Scrum Inc. Japan – A New Hope
On March 8, 2019, in Tokyo Japan, I attended the press conference for the formation of Scrum Inc.’s new joint venture, Scrum Inc. Japan. Scrum Inc. is partnering with KDDI, Japan’s second largest telecom, and Eiwa Systems Management (ESM). This joint venture is out to change the way of work in Japan and reignite the spark of innovation in this beautiful country with a rich and ancient culture.
Born from a conversation between myself and my counterpart at KDDI Keisuke Wada, this partnership has been two years in the making, but the history is a bit more interesting. It started in 2011, when Dr. Jeff Sutherland traveled to Japan at the invitation of Kenji Hiranabe (ESM’s CEO) and Yasunobu Kawaguchi to deliver a keynote, teach a class, and meet Professor Ikujiro Nonaka. Professor Nonaka is one of the co-authors of, The New New Product Development Game, an HBR article that helped to spark some of the ideas behind Scrum and gave it its name. A few years later, Kenji would sponsor our President of Scrum in Hardware, Joe Justice, to deliver a keynote at Agile Japan and the Automotive Frontier Conference.
In the hope that we might build something bigger together, Kenji introduced us to Akihito Fujii of KDDI, who, coming from Google Japan, had introduced Scrum into KDDI. His goal was for Scrum to enable them to increase innovation and productivity. In February of 2017, I made my first visit to Japan with Dr. Sutherland and taught our first round of classes sponsored by KDDI and Kenji. We’ve been back every quarter since then. And now with our partnership Scrum Inc Japan, we’re back for good.
The press conference began with a presentation, from the new CEO of Scrum Inc. Japan., Minoru Aramoto, Akihito Fujii, Kenji Hiranabe, and myself. We covered everything from the history of Scrum, its Japanese roots, and how it can help companies increase their revenue by putting the customer first. There was a really good presentation by Hiroshi Mushigami of Toyota’s Research Institute – Advanced Division (TRI-AD), which is now one of our finest Japanese case studies.
Reporters asked us: “By what KPI’s will you judge your success? What is your expected revenue?” Minoru answered that we don’t have a revenue target, instead, his goal was to engage with twice the number of companies as in our previous years combined. That would make the goal forty. I felt the need to speak up here about the mission, so I added: “As a board member, my KPI is going to be how many lives we change, how many places of work end up for the better.”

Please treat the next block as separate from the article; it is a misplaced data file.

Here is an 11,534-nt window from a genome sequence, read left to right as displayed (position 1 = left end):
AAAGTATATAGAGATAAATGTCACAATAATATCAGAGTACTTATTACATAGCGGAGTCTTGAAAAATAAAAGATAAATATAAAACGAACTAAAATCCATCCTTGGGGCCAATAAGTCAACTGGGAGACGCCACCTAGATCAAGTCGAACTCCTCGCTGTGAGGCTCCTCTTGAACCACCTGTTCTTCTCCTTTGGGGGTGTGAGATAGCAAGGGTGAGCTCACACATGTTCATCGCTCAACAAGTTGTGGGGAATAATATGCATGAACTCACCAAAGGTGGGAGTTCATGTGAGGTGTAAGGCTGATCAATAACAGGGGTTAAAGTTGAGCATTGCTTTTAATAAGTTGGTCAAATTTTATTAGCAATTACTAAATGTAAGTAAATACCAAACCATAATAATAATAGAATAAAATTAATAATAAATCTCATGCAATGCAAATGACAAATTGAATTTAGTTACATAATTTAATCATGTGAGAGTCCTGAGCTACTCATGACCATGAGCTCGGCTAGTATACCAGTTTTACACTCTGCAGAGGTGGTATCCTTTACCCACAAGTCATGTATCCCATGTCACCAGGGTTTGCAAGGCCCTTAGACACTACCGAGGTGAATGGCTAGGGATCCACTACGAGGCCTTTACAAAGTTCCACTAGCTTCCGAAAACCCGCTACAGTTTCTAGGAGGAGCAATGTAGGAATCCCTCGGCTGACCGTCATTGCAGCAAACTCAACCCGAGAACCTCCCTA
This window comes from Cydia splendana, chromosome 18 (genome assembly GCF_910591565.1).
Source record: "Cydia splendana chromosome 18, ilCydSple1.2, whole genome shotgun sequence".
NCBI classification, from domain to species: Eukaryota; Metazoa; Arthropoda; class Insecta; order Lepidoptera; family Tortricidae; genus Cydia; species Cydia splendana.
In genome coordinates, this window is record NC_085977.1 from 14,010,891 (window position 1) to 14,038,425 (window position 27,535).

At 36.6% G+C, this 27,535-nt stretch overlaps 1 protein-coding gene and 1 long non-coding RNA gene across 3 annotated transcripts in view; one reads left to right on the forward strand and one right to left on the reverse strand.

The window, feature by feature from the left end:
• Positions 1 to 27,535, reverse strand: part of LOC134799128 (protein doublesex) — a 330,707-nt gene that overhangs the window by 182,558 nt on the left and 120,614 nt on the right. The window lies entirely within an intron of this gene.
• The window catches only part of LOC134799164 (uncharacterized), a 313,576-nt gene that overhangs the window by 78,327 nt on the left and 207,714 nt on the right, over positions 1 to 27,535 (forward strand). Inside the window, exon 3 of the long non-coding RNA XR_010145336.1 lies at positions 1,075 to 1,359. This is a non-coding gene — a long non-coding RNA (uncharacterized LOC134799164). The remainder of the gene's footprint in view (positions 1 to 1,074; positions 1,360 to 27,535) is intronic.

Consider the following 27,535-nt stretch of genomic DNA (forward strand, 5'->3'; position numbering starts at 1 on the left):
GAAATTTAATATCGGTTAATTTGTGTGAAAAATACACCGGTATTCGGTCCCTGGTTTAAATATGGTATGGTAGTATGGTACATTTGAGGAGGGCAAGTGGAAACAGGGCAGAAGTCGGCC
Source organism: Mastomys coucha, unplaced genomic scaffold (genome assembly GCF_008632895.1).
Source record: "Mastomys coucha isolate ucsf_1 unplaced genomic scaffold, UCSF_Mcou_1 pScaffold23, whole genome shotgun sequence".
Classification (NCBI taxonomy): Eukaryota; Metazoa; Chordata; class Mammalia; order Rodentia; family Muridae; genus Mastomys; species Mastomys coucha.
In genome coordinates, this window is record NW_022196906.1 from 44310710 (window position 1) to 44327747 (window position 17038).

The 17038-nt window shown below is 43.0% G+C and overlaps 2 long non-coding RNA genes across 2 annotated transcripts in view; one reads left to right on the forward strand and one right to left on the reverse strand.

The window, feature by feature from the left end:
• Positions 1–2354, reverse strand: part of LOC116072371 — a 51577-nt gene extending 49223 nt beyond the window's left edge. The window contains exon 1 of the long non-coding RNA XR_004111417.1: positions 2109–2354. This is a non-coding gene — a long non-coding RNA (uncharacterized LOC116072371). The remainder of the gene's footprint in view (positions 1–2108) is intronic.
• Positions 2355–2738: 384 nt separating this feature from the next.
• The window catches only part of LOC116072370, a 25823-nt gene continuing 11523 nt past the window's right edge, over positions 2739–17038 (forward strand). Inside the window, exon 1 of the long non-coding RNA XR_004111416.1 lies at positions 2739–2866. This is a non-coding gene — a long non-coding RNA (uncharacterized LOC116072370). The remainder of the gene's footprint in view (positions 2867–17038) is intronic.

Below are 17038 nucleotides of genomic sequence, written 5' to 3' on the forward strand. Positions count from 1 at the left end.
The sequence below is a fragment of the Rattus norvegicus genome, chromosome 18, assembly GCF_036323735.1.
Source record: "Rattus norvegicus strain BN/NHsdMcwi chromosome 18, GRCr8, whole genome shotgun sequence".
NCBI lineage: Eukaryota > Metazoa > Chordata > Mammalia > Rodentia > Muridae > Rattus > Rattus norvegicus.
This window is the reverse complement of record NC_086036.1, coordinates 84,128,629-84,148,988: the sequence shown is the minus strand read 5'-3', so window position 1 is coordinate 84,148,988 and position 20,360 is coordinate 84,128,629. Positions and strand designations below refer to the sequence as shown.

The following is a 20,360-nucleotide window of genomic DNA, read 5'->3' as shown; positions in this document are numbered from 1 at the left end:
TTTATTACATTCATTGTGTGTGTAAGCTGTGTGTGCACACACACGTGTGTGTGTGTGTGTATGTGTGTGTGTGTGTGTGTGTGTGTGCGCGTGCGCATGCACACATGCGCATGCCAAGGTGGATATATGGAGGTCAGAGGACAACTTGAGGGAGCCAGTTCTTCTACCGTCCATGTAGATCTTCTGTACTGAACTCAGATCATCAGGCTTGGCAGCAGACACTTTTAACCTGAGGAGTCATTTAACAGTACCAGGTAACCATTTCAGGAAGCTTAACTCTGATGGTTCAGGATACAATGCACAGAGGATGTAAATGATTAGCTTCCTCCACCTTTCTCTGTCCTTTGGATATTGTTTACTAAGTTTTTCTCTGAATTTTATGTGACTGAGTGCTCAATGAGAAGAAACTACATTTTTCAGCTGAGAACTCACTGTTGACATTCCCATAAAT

That evening we hosted a small event to celebrate the formation of the partnership and to launch the first in a series of events for gathering with our former Scrum students and anyone interested in Scrum. We called it “Scrum Ba at Night”. At first, when I suggested this title of Scrum Ba, the Japanese weren’t so sure. They really wanted to accentuate the American ingredient of the JV as they thought it would make it more popular and speak better to young Japanese engineers. I countered with the idea that the Ba is a central idea of Scrum – and it comes from a different work by Nonaka. In his article, “The Concept of ‘Ba’: Building a Foundation for Knowledge Creation”, he explains that a Ba is a shared space for emerging relationships as a platform for knowledge creation. This resonated with the team as it was really the objective for getting together.
We started with a panel of speakers, including Minoru, Kenji, and Joe Justice. This was followed by a great presentation by Katsuya Suda, the Scrum of Scrum Master for au Denke, KDDI’s electricity usage app. It is one of our best examples of a Scrum@Scale implementation, with all the teams, Product Owners, and even some stakeholders collocated in one room! The panel ended by taking questions from the audience. My favorite question, answered by Joe, was about how major corporations undertake Scrum transformations. He shared that what they needed to do was to model themselves after some mega companies, like Bosch. Start at the Board level, changing top incentives, and view Scrum as a way to restructure the company. This is what a Ba is all about – the sharing of knowledge and creating great relationships.
At the end of the night, we invited questions and comments from the audience. Chloë O’Neil, a Scrum Inc. coach took the mic and vowed, in honor of International Women’s Day, to help use Scrum to make a better working existence for women in Japan. I definitely want to see that happening!
I had been ruminating about the question about KPI since the morning, I wanted to remind this group that it’s not all about us, but Japan as a whole. So when it was my turn, I spoke about what I thought the mission of Scrum Inc. Japan should be: We should help Japan end its decades of deflation and return to the 2nd largest economy in the world. I joked that if they wanted to be number one, well, that would be a different discussion.